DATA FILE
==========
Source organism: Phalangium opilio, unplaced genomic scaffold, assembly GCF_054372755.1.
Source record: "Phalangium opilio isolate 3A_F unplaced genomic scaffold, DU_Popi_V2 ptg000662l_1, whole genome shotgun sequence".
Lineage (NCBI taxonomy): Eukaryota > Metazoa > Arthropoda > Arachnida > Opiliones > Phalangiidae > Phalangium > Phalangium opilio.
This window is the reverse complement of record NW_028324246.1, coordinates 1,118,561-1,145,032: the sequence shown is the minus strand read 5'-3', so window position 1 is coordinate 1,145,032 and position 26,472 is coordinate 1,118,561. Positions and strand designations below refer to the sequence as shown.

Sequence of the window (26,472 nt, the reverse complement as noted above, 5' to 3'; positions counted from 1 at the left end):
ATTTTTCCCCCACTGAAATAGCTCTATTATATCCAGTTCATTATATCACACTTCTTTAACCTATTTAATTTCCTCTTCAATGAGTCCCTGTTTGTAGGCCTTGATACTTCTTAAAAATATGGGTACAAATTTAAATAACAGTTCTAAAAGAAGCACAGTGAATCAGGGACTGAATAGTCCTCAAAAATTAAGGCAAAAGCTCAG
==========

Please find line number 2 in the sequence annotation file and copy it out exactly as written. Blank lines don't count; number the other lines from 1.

Source record: "Phalangium opilio isolate 3A_F unplaced genomic scaffold, DU_Popi_V2 ptg000662l_1, whole genome shotgun sequence".